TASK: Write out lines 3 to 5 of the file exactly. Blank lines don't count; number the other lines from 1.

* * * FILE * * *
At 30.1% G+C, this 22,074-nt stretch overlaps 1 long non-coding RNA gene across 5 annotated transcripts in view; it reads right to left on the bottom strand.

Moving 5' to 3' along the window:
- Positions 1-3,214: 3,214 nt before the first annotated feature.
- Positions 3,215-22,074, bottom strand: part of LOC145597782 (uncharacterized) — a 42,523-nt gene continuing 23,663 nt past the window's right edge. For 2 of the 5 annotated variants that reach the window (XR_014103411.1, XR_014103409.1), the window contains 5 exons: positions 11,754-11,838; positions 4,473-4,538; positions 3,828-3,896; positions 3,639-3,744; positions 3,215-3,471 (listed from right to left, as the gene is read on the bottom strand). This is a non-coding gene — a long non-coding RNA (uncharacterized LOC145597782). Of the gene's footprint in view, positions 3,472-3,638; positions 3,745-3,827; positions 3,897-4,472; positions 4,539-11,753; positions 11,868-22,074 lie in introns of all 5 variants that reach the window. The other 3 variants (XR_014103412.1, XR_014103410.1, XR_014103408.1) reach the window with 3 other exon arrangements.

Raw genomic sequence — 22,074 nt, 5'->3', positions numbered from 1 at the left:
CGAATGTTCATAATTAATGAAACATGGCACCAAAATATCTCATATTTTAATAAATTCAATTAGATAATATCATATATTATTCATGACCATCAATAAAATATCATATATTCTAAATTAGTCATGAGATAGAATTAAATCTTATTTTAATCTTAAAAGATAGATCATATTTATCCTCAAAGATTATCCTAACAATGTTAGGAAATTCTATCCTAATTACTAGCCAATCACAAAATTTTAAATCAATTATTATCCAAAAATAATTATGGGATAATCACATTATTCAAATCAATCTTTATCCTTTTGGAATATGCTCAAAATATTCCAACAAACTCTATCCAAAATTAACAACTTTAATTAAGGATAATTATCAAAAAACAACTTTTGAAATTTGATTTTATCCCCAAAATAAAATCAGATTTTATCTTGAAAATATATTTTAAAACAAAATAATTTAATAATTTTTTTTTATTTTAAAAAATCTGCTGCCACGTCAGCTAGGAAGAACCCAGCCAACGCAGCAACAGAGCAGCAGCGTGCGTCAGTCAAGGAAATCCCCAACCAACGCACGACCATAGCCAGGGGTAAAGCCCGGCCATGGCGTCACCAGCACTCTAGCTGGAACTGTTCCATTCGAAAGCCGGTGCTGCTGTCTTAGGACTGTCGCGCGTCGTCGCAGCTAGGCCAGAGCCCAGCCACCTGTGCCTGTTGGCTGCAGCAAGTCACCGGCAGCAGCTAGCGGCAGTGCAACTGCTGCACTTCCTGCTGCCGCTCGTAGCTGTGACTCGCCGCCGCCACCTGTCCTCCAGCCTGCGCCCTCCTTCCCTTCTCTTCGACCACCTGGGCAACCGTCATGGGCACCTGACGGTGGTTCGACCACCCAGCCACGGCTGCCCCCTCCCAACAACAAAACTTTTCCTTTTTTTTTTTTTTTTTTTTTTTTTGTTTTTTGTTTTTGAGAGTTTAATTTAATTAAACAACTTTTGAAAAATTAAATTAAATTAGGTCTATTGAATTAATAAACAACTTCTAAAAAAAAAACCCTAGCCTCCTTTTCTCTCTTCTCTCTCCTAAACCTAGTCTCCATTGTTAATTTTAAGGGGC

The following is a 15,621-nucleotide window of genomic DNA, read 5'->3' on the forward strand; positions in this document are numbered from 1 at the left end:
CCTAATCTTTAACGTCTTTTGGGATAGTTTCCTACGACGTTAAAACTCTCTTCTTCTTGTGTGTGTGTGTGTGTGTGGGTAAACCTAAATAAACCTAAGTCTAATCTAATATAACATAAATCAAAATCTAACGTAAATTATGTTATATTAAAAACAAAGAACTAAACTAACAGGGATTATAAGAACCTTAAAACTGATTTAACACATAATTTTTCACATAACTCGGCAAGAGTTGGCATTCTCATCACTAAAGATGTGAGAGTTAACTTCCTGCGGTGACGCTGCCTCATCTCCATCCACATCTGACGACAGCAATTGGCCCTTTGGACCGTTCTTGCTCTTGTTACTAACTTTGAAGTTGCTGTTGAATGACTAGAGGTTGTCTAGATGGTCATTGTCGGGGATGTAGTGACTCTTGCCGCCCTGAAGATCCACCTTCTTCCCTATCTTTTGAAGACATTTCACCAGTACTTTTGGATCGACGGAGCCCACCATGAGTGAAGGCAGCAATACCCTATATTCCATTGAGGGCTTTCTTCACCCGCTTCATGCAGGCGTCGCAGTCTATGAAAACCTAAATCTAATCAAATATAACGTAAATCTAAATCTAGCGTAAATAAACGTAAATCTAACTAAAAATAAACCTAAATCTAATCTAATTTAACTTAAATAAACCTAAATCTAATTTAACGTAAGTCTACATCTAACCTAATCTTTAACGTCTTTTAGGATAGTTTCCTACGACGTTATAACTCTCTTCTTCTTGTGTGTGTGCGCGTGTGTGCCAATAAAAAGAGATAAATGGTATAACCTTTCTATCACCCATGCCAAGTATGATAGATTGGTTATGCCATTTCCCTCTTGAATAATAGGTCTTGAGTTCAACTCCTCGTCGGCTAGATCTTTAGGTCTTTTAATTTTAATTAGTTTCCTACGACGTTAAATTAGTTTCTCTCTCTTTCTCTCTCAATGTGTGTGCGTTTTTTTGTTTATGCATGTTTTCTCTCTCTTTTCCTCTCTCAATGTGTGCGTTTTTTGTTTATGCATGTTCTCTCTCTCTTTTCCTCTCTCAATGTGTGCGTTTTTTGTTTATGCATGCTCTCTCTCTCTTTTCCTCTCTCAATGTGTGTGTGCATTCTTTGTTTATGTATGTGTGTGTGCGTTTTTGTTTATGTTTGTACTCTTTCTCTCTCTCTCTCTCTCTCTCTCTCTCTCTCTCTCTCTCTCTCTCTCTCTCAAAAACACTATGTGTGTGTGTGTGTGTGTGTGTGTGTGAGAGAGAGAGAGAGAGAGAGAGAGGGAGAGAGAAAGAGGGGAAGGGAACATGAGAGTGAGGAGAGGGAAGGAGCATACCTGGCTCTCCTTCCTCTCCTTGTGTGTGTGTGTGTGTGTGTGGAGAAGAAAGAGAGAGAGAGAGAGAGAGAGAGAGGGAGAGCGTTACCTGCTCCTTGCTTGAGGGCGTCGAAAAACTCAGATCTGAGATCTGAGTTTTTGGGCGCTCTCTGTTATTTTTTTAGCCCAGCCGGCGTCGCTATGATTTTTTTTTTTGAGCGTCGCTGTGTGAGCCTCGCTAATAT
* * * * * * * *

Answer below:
- Positions 1-3,214: 3,214 nt before the first annotated feature.
- Positions 3,215-22,074, bottom strand: part of LOC145597782 (uncharacterized) — a 42,523-nt gene continuing 23,663 nt past the window's right edge. For 2 of the 5 annotated variants that reach the window (XR_014103411.1, XR_014103409.1), the window contains 5 exons: positions 11,754-11,838; positions 4,473-4,538; positions 3,828-3,896; positions 3,639-3,744; positions 3,215-3,471 (listed from right to left, as the gene is read on the bottom strand). This is a non-coding gene — a long non-coding RNA (uncharacterized LOC145597782). Of the gene's footprint in view, positions 3,472-3,638; positions 3,745-3,827; positions 3,897-4,472; positions 4,539-11,753; positions 11,868-22,074 lie in introns of all 5 variants that reach the window. The other 3 variants (XR_014103412.1, XR_014103410.1, XR_014103408.1) reach the window with 3 other exon arrangements.

Raw genomic sequence — 22,074 nt, 5'->3', positions numbered from 1 at the left: